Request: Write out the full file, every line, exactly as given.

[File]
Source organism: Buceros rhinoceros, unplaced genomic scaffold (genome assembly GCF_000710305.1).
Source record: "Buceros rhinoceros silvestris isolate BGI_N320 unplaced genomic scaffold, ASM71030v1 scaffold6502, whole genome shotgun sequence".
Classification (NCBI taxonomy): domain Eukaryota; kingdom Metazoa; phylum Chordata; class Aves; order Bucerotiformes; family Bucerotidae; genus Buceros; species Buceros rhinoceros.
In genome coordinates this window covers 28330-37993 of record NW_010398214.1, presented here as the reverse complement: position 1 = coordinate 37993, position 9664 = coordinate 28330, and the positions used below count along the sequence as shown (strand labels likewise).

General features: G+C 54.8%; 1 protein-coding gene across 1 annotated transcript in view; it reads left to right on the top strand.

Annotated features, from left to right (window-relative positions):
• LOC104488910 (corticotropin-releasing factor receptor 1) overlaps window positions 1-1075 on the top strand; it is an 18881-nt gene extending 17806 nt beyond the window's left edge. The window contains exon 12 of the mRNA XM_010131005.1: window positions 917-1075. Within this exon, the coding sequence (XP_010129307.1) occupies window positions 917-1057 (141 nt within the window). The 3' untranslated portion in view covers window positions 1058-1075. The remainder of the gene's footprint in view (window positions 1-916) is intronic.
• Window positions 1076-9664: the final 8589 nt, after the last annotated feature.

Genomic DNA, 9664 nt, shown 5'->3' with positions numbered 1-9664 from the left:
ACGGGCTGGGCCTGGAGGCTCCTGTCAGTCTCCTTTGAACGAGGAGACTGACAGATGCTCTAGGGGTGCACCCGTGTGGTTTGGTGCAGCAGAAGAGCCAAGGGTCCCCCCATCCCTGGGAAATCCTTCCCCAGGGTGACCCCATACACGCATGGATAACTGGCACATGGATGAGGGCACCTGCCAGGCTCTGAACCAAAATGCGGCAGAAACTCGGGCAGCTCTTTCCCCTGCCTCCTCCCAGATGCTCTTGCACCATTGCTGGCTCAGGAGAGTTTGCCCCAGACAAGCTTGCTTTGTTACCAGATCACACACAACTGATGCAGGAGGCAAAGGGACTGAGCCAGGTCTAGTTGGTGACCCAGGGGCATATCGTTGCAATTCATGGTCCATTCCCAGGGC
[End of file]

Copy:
Source organism: Buceros rhinoceros, unplaced genomic scaffold (genome assembly GCF_000710305.1).
Source record: "Buceros rhinoceros silvestris isolate BGI_N320 unplaced genomic scaffold, ASM71030v1 scaffold6502, whole genome shotgun sequence".
Classification (NCBI taxonomy): domain Eukaryota; kingdom Metazoa; phylum Chordata; class Aves; order Bucerotiformes; family Bucerotidae; genus Buceros; species Buceros rhinoceros.
In genome coordinates this window covers 28330-37993 of record NW_010398214.1, presented here as the reverse complement: position 1 = coordinate 37993, position 9664 = coordinate 28330, and the positions used below count along the sequence as shown (strand labels likewise).

General features: G+C 54.8%; 1 protein-coding gene across 1 annotated transcript in view; it reads left to right on the top strand.

Annotated features, from left to right (window-relative positions):
• LOC104488910 (corticotropin-releasing factor receptor 1) overlaps window positions 1-1075 on the top strand; it is an 18881-nt gene extending 17806 nt beyond the window's left edge. The window contains exon 12 of the mRNA XM_010131005.1: window positions 917-1075. Within this exon, the coding sequence (XP_010129307.1) occupies window positions 917-1057 (141 nt within the window). The 3' untranslated portion in view covers window positions 1058-1075. The remainder of the gene's footprint in view (window positions 1-916) is intronic.
• Window positions 1076-9664: the final 8589 nt, after the last annotated feature.

Genomic DNA, 9664 nt, shown 5'->3' with positions numbered 1-9664 from the left:
ACGGGCTGGGCCTGGAGGCTCCTGTCAGTCTCCTTTGAACGAGGAGACTGACAGATGCTCTAGGGGTGCACCCGTGTGGTTTGGTGCAGCAGAAGAGCCAAGGGTCCCCCCATCCCTGGGAAATCCTTCCCCAGGGTGACCCCATACACGCATGGATAACTGGCACATGGATGAGGGCACCTGCCAGGCTCTGAACCAAAATGCGGCAGAAACTCGGGCAGCTCTTTCCCCTGCCTCCTCCCAGATGCTCTTGCACCATTGCTGGCTCAGGAGAGTTTGCCCCAGACAAGCTTGCTTTGTTACCAGATCACACACAACTGATGCAGGAGGCAAAGGGACTGAGCCAGGTCTAGTTGGTGACCCAGGGGCATATCGTTGCAATTCATGGTCCATTCCCAGGGC